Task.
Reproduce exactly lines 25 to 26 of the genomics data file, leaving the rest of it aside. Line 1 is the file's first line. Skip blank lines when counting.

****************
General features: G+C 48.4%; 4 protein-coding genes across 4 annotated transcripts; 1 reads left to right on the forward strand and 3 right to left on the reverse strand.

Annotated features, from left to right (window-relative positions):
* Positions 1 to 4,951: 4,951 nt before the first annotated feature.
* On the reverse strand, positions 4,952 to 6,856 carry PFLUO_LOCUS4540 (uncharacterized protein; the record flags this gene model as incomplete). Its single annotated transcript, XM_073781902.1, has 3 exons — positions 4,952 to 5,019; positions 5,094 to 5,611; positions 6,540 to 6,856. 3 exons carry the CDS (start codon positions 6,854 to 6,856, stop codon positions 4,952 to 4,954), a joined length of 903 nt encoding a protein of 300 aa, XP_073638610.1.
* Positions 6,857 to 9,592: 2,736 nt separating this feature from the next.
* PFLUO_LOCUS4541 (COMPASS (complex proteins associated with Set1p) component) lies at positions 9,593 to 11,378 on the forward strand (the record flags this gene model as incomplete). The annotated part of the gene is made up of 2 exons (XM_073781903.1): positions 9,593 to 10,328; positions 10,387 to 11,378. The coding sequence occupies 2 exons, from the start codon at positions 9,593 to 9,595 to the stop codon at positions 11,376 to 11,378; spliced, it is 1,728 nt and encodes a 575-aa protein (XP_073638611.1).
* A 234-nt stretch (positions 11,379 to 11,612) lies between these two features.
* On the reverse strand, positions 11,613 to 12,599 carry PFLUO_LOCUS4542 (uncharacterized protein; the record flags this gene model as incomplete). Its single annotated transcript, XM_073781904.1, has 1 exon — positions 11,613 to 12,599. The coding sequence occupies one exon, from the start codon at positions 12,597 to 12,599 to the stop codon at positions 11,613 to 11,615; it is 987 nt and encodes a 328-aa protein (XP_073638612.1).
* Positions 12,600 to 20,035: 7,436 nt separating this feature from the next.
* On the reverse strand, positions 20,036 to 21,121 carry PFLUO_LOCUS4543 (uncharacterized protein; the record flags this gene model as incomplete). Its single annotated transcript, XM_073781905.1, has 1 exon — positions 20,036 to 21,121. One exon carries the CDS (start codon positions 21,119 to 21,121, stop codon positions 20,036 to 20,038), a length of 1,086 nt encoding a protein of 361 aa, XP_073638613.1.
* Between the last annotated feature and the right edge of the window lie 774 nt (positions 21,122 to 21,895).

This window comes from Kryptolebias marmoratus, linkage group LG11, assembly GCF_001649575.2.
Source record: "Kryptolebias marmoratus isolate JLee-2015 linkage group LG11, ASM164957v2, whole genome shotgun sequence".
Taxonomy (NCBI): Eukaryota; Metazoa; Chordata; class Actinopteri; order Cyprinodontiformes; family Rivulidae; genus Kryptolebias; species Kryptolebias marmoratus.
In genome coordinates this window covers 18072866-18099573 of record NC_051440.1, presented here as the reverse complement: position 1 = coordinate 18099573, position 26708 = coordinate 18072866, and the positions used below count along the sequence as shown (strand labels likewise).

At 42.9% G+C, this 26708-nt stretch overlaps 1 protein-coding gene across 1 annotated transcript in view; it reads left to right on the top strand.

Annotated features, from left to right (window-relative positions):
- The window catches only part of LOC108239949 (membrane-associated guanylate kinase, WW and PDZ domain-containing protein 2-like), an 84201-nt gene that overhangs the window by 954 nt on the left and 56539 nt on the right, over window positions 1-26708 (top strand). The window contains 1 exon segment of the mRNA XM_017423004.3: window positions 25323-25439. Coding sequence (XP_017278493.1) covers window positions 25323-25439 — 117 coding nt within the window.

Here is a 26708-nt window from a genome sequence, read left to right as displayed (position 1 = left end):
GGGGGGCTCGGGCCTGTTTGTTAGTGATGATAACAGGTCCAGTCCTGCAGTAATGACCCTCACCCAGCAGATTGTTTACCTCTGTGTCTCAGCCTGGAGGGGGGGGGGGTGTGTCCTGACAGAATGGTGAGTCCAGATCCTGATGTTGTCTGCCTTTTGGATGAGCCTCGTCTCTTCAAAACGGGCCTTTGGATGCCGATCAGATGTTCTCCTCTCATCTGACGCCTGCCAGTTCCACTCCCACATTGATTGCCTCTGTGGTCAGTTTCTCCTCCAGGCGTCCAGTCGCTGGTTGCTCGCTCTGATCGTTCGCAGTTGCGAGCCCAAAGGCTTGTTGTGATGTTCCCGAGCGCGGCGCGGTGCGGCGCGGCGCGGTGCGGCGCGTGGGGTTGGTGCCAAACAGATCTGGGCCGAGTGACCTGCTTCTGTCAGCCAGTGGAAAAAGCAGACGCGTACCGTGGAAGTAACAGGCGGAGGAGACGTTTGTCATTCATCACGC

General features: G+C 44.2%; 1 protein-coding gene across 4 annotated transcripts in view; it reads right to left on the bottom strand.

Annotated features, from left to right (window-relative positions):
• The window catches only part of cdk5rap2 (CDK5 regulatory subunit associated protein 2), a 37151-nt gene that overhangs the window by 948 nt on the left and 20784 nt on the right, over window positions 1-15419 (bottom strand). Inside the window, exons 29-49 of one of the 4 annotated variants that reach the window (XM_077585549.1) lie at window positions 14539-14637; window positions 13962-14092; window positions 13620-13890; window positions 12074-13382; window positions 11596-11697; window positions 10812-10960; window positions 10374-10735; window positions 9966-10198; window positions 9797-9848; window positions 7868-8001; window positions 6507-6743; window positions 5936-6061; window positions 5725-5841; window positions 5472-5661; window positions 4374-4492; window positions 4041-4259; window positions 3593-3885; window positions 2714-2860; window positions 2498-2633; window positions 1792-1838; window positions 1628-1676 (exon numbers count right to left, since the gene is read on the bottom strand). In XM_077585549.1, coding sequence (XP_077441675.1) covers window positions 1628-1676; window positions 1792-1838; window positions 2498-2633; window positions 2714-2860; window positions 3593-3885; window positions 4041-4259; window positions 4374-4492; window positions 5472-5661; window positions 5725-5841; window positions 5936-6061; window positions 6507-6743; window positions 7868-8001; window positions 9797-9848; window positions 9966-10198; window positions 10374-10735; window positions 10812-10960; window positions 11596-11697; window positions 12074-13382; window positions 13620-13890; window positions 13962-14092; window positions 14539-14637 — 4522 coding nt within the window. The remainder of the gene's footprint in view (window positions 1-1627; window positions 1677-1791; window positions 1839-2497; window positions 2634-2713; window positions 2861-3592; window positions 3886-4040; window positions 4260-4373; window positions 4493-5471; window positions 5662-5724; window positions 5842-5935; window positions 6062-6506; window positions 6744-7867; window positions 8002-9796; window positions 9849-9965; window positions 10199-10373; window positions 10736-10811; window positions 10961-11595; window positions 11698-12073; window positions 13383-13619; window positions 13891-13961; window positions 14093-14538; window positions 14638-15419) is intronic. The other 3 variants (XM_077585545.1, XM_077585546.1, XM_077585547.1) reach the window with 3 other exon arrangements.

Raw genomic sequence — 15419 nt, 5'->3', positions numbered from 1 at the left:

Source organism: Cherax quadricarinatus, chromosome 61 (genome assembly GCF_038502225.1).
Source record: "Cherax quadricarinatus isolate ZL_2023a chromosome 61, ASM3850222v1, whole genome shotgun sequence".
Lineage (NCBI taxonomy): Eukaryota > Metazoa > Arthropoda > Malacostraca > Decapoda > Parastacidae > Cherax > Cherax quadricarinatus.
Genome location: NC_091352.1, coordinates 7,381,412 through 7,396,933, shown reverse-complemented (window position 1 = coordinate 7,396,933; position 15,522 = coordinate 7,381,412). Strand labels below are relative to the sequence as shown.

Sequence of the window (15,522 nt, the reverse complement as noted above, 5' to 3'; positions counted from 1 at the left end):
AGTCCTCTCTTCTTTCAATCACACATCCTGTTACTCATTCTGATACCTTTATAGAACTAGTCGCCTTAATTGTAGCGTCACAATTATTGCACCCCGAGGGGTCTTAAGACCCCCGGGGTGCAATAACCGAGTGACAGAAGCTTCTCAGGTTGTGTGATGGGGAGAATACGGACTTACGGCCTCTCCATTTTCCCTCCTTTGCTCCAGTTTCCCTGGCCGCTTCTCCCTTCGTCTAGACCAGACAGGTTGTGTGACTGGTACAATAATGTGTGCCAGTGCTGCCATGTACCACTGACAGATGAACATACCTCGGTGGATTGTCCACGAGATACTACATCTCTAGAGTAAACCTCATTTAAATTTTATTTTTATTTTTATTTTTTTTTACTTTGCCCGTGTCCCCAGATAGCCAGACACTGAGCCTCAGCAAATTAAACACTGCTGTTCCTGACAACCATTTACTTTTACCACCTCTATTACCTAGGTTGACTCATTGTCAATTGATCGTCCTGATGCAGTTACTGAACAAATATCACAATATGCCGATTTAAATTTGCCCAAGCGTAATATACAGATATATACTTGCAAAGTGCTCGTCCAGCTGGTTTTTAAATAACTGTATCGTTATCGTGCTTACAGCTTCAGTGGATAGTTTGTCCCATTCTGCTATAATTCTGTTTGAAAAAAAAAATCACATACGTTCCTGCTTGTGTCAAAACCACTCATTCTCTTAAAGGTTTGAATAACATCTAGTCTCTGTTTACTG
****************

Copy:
Source organism: Cherax quadricarinatus, chromosome 61 (genome assembly GCF_038502225.1).
Source record: "Cherax quadricarinatus isolate ZL_2023a chromosome 61, ASM3850222v1, whole genome shotgun sequence".